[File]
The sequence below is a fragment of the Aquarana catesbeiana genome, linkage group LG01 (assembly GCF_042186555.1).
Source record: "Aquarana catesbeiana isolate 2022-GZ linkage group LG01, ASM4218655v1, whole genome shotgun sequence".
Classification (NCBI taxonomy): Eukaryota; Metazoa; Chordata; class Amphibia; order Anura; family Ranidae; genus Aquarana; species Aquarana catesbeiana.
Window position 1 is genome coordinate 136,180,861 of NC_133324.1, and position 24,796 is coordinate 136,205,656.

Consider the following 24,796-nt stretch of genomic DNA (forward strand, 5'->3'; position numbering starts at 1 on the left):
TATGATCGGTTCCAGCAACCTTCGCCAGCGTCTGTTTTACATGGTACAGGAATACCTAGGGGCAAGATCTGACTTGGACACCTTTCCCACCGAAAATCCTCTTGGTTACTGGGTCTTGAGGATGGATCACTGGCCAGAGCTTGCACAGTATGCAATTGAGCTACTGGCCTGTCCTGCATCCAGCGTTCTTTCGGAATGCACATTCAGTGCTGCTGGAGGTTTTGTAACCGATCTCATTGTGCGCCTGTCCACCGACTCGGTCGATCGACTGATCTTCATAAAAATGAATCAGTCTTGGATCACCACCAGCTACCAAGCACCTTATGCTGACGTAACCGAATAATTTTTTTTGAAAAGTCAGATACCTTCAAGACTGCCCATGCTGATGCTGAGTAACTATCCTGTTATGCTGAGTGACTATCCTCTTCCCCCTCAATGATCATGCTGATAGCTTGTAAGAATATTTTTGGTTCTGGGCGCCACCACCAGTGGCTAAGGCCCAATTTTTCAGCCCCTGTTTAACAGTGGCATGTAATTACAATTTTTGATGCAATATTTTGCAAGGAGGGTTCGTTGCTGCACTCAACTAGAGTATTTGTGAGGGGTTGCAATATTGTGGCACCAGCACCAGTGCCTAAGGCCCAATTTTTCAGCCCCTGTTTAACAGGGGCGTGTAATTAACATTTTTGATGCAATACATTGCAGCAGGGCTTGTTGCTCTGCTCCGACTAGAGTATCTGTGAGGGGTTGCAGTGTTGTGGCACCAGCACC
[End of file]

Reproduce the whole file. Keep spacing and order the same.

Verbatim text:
The sequence below is a fragment of the Aquarana catesbeiana genome, linkage group LG01 (assembly GCF_042186555.1).
Source record: "Aquarana catesbeiana isolate 2022-GZ linkage group LG01, ASM4218655v1, whole genome shotgun sequence".
Classification (NCBI taxonomy): Eukaryota; Metazoa; Chordata; class Amphibia; order Anura; family Ranidae; genus Aquarana; species Aquarana catesbeiana.
Window position 1 is genome coordinate 136,180,861 of NC_133324.1, and position 24,796 is coordinate 136,205,656.

Consider the following 24,796-nt stretch of genomic DNA (forward strand, 5'->3'; position numbering starts at 1 on the left):
TATGATCGGTTCCAGCAACCTTCGCCAGCGTCTGTTTTACATGGTACAGGAATACCTAGGGGCAAGATCTGACTTGGACACCTTTCCCACCGAAAATCCTCTTGGTTACTGGGTCTTGAGGATGGATCACTGGCCAGAGCTTGCACAGTATGCAATTGAGCTACTGGCCTGTCCTGCATCCAGCGTTCTTTCGGAATGCACATTCAGTGCTGCTGGAGGTTTTGTAACCGATCTCATTGTGCGCCTGTCCACCGACTCGGTCGATCGACTGATCTTCATAAAAATGAATCAGTCTTGGATCACCACCAGCTACCAAGCACCTTATGCTGACGTAACCGAATAATTTTTTTTGAAAAGTCAGATACCTTCAAGACTGCCCATGCTGATGCTGAGTAACTATCCTGTTATGCTGAGTGACTATCCTCTTCCCCCTCAATGATCATGCTGATAGCTTGTAAGAATATTTTTGGTTCTGGGCGCCACCACCAGTGGCTAAGGCCCAATTTTTCAGCCCCTGTTTAACAGTGGCATGTAATTACAATTTTTGATGCAATATTTTGCAAGGAGGGTTCGTTGCTGCACTCAACTAGAGTATTTGTGAGGGGTTGCAATATTGTGGCACCAGCACCAGTGCCTAAGGCCCAATTTTTCAGCCCCTGTTTAACAGGGGCGTGTAATTAACATTTTTGATGCAATACATTGCAGCAGGGCTTGTTGCTCTGCTCCGACTAGAGTATCTGTGAGGGGTTGCAGTGTTGTGGCACCAGCACC